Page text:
Suspect someone may have stolen your photo? Or are you trying to track down the photographer who authored a photo?
The quickest, easiest way to do this is with a Google Reverse Image Search.
Fire up your Google Chrome web browser and navigate to the image in question.
Ah, here’s one, that narcissist Johnny Martyr taking a photo of himself again:
Right click on the image (if you’re using a Mac, invest in a Windows style mouse!) and a drop down menu appears. Select “Search Google for image”
Then Google, with all its algorithmic wisdom finds all visually similar images and any images with matching metadata in its servers.
And as it turns out, nobody is using my image but me and I somehow bear a striking resemblance to Jason Seagle, another wedding photog out of Atlanta. Hey Jason!
As well as Jane Mansfield as she is admired by Sophia Loren.
Okay, so these results were pretty silly but Google Reverse Image Search is actually very handy. I have used it to find numerous instances of unlicensed use of my work as well as to track down artists whose work has become so ubiquitous that their names are no longer attached to it online. Another really great use for Reverse Image Search is to verify articles and business sites.
Last year, a business in the UK used a photo that I took of a 1940’s Ford truck in their advertising for chrome refinishing. Probably not a great representation of their business if they don’t feature actual clients’ photos. And not cool of them to profit from my photography without permission!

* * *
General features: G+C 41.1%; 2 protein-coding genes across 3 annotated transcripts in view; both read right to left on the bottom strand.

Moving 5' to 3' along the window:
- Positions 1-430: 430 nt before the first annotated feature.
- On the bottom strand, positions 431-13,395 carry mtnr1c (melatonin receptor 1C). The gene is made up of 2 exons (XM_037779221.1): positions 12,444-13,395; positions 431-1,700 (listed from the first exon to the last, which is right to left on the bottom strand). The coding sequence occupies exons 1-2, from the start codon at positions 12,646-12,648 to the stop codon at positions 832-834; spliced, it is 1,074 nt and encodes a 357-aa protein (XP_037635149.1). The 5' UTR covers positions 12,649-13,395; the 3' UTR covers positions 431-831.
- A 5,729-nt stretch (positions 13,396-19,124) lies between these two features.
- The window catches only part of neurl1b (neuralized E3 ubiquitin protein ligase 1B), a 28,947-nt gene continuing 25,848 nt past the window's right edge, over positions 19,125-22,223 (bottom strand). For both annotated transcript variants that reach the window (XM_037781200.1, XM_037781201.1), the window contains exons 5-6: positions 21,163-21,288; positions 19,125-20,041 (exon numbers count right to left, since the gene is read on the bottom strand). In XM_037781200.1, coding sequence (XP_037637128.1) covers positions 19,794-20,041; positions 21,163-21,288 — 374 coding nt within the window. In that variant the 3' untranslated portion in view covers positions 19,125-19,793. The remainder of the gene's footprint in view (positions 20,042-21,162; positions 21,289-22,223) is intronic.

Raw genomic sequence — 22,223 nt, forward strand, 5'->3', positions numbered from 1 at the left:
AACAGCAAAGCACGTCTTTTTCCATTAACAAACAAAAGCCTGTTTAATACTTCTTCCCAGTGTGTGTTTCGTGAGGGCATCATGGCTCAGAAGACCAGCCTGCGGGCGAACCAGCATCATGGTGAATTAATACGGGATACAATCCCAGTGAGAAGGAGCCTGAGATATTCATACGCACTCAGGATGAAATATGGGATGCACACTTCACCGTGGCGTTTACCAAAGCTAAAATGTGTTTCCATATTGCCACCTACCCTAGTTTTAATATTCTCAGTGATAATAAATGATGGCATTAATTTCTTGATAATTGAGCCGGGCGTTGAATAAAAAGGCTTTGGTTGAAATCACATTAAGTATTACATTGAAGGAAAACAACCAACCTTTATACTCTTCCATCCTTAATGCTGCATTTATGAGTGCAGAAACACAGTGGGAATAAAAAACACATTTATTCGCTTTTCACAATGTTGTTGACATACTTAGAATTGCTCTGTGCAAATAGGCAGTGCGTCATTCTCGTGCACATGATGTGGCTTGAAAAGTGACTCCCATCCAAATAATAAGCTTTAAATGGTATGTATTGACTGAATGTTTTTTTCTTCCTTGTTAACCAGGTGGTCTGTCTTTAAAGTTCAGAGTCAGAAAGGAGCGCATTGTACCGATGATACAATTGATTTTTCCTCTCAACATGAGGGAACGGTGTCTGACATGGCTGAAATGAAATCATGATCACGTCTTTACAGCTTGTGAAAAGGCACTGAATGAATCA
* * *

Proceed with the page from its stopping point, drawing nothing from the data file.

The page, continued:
This is a good case to be made for embedding your photos with personalized metadata such as your name and copyright information. This data will feed Reverse Image Search and increase its effectiveness, assuming your “admirer” does not strip the data.
When I see an out of the ordinary number of impressions on one of my photos, I will often do this Google image search and sometimes find that the image got picked up, aka used without my permission, on a blog or article. Sometimes the “admirer” is kind enough to provide a backlink and/or credit. And sometimes not. This and the context in which my photo was used determine if I contact the “admirer” or not and how friendly I am. What to do once you have found your photograph has been used without permission is of course, up to you!
There are numerous other Reverse Image Search services. Even Google has a few different ways to perform one
Then there’s sites like
which, I think, have been around longer than this nifty Google utility and will provide different results.
So there you go. I hadn’t expected to use so many words in quotes when I started this post but there you have it, a useful way to find photographs on the internet!
Thanks for reading and let me know if you have any other methods for finding images online!